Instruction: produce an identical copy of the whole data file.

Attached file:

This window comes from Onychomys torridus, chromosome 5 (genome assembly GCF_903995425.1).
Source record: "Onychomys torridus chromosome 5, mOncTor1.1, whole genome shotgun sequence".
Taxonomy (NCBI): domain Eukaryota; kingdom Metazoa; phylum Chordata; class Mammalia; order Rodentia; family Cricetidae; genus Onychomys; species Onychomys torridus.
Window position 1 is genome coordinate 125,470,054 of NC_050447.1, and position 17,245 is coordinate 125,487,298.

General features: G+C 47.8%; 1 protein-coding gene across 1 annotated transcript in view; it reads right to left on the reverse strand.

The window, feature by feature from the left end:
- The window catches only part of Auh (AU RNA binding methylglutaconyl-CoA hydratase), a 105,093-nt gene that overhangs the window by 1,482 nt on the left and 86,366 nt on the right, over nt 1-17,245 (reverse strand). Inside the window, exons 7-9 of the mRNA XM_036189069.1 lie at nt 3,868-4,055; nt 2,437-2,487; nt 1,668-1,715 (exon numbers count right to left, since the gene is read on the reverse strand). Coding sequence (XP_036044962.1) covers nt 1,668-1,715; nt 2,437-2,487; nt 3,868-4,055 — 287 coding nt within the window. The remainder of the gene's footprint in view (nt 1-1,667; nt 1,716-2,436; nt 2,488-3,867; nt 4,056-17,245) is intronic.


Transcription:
This window comes from Onychomys torridus, chromosome 5 (genome assembly GCF_903995425.1).
Source record: "Onychomys torridus chromosome 5, mOncTor1.1, whole genome shotgun sequence".
Taxonomy (NCBI): domain Eukaryota; kingdom Metazoa; phylum Chordata; class Mammalia; order Rodentia; family Cricetidae; genus Onychomys; species Onychomys torridus.
Window position 1 is genome coordinate 125,470,054 of NC_050447.1, and position 17,245 is coordinate 125,487,298.

General features: G+C 47.8%; 1 protein-coding gene across 1 annotated transcript in view; it reads right to left on the reverse strand.

The window, feature by feature from the left end:
- The window catches only part of Auh (AU RNA binding methylglutaconyl-CoA hydratase), a 105,093-nt gene that overhangs the window by 1,482 nt on the left and 86,366 nt on the right, over nt 1-17,245 (reverse strand). Inside the window, exons 7-9 of the mRNA XM_036189069.1 lie at nt 3,868-4,055; nt 2,437-2,487; nt 1,668-1,715 (exon numbers count right to left, since the gene is read on the reverse strand). Coding sequence (XP_036044962.1) covers nt 1,668-1,715; nt 2,437-2,487; nt 3,868-4,055 — 287 coding nt within the window. The remainder of the gene's footprint in view (nt 1-1,667; nt 1,716-2,436; nt 2,488-3,867; nt 4,056-17,245) is intronic.